“It was the closest school to the Opaskwayak Cree Nation, where I grew up,” she says. Because the show was popular in that part of Canada, and because there were few channels, “everyone would watch it.”
When she was in the 11th grade, she worked at the local IGA grocery store. She was there the night the episode with her school competing aired.
“One of my coworkers brought a TV to work, and the store manager set it up at the front so the staff and customers could watch,” she says. “I recall being teased by a few people the next day about a question that I had answered incorrectly. I knew that was their way of acknowledging that they were proud to see me on the show. After a show, people would always stop my parents and grandmother to tell them they watched. I don’t recall ever seeing another aboriginal person on the show, or even on TV for that matter, in all of the years I watched, so I suppose it was significant for our community at the time.”
Significant, too, is how fairly open these kinds of teams are to all students at most schools, at least when it comes to being on a team. Joe Caulfield, the coach at Blake High School in Chevy Chase, Md., says that any student who is academically eligible — C average or better — can join their team. Reddick’s coach, Ms. Bishop, cherry-picked a few of the “smartest” kids for the starting team, although it was open to anyone who wanted to join. For Robertson, quiz bowl was an afterschool club open to everyone, but, similar to Reddick, they would “unofficially” recruit students who were in the top 5 percent of the class for the starting team.
“There’s a good correlation between being good at high school,” Robertson says, “and being good at academic teams.” He also notes that in all four years that his team played in the school league, they never lost a match.
Practice and Buzzing It’s the first question of the High School Quiz Show match, and Roopa, a senior at Acton-Boxborough High School, jumps on the buzzer.
“Freud,” she says in answer to who founded psychoanalysis. It’s not surprising that Roopa was the first to earn points: Not only did she spend the past two days reading an entire children’s encyclopedia (hard copy), but along with her teammates, she has spent countless hours practicing her buzzer skills.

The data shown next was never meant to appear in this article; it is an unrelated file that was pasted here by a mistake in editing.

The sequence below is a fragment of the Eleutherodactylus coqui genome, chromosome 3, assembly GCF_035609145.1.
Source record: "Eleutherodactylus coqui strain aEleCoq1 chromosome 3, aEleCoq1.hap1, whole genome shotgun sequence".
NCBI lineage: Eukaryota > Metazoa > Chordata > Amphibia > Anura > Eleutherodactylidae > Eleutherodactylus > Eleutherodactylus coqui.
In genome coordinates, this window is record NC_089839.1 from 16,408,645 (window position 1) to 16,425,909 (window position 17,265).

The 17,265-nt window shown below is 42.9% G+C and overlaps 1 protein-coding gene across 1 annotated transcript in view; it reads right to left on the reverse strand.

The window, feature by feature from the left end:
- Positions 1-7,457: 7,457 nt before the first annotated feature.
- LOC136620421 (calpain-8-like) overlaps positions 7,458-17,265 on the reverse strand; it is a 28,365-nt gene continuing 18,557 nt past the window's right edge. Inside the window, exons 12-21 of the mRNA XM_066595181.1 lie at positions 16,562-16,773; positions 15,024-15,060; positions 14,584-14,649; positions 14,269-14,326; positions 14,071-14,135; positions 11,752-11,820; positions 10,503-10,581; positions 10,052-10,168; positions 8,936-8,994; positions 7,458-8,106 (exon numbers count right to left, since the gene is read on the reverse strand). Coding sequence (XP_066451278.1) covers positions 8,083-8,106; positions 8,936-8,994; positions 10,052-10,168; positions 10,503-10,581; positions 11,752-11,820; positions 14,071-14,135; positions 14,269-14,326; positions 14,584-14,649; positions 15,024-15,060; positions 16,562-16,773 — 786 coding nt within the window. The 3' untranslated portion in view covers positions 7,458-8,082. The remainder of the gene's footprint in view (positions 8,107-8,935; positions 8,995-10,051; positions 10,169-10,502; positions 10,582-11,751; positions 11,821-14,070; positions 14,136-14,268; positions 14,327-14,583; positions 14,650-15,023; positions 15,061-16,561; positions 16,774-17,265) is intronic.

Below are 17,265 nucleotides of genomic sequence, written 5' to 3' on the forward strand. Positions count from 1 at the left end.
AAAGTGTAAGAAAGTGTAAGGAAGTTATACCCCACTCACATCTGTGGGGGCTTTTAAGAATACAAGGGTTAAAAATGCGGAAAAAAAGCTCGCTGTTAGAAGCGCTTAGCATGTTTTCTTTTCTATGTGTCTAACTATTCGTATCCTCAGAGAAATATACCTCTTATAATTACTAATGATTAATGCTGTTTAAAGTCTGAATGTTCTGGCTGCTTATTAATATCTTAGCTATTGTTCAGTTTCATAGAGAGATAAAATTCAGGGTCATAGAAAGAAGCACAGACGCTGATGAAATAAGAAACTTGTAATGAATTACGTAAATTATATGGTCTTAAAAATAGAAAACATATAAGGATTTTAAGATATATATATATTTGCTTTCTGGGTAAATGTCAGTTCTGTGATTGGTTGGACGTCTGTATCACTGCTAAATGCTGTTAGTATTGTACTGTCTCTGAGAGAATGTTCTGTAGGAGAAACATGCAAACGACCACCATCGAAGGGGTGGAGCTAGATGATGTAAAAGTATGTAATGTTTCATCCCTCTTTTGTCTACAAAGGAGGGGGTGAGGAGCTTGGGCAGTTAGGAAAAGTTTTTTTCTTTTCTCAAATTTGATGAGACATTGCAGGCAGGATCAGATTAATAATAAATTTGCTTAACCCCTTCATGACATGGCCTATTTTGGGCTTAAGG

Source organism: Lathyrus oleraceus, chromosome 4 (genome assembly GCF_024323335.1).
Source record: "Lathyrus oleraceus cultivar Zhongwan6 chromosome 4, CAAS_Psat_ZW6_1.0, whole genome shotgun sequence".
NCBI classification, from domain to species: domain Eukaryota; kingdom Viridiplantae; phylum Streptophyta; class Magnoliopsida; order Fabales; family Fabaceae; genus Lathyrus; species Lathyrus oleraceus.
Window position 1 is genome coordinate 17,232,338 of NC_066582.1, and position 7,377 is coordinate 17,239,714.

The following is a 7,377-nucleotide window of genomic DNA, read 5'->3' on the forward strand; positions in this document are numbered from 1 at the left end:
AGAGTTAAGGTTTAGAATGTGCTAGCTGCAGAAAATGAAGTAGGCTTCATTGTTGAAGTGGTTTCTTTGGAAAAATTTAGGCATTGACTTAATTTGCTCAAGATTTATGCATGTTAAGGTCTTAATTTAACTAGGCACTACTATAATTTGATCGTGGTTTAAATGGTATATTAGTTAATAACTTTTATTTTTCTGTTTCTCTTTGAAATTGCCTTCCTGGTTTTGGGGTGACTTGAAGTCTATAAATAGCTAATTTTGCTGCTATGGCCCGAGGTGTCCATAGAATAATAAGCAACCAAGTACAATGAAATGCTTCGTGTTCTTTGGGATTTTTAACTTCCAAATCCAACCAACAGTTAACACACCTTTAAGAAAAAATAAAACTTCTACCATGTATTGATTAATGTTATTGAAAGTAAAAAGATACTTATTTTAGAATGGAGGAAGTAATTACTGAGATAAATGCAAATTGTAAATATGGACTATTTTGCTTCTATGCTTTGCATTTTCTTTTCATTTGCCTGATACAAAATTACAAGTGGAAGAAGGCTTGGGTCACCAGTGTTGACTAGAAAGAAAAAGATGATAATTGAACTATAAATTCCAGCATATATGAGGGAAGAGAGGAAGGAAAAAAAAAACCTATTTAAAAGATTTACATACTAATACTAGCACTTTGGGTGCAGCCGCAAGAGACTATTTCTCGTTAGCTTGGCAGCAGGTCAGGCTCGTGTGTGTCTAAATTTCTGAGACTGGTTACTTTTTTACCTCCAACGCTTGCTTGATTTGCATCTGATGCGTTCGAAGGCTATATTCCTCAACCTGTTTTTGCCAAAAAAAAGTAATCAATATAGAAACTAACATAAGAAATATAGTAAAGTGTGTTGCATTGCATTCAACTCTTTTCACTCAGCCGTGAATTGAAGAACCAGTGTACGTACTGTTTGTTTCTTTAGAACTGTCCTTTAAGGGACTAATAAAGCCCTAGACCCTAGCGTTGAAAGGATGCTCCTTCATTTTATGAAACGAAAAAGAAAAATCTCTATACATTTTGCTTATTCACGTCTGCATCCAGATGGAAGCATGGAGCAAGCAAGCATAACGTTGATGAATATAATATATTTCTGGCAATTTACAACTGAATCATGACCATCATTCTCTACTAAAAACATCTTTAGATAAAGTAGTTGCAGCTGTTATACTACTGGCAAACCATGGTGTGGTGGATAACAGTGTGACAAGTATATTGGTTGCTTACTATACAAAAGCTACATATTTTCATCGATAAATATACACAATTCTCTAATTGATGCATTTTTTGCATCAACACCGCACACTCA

“Timing has a lot to do with it,” says Kay Steeves, one of Roopa’s coaches. This became apparent when the team scrimmaged a neighboring school. “One of the kids from the other school kept buzzing all the time. He knew he’d have a few seconds after buzzing to think about the answer. It was a strategy.”
Marshall remembers the buzzer system at her high school — a homemade contraption of scrap lumber and Radio Shack parts, built by Mr. Hoffman, the physics teacher, and a few industrious students.
“It was a big wooden scoreboard with boxes that lit up, literally with a light bulb, when one of us pushed a hand-held buzzer,” she says. “Eventually the parents and school chipped in and bought us a real buzzer system.”
Nowadays, having a real buzzer system is essential, say most players and coaches.
“Any team that wants to be competitive in these kinds of contests has to have buzzers with which to practice,” says Caulfield. “Speed is essential, and response times among players probably only vary by hundredths of a second.”
That is why one team of students competing on High School Quiz Show last year stopped using click pens during practice sessions — it was too hard to tell who clicked first — and upgraded to a computer program and handheld clickers. As Quincy High School student Michaela told The Patriot Ledger about the switch, “It’s said you could know everything you need to know about a subject, but if you can’t get the timing of the buzzers right, your team’s doomed.”
From the organizers’ standpoint, the importance of the buzzer can lead to heated discussion about buzzing rules. “How many seconds do you allow them before they can buzz in?” says Wells, noting one of the technical nuances they scrutinized during initial planning sessions. “Do you let them interrupt when a question is being read or lock them out, as they do on Jeopardy? And do you vary depending on the type of question?”
Most high school competitions allow students to buzz in as soon as they know, or think they know, an answer. Jeopardy! makes players wait until the question has fully been asked. Robertson says, with all of the competitions he was involved with, you could buzz in at any time, which made it more fair.
“It did promote quick recall more than buzzer speed,” he says, referring to the ability to summon facts from memory.
So if the abilities to buzz in quickly and summon facts instantaneously are key skills to doing well in quiz competitions, do quiz kids even need to read entire encyclopedia sets or study before matches? Caulfield from Blake High School says absolutely — both practice and study are essential, “even for these smart kids.”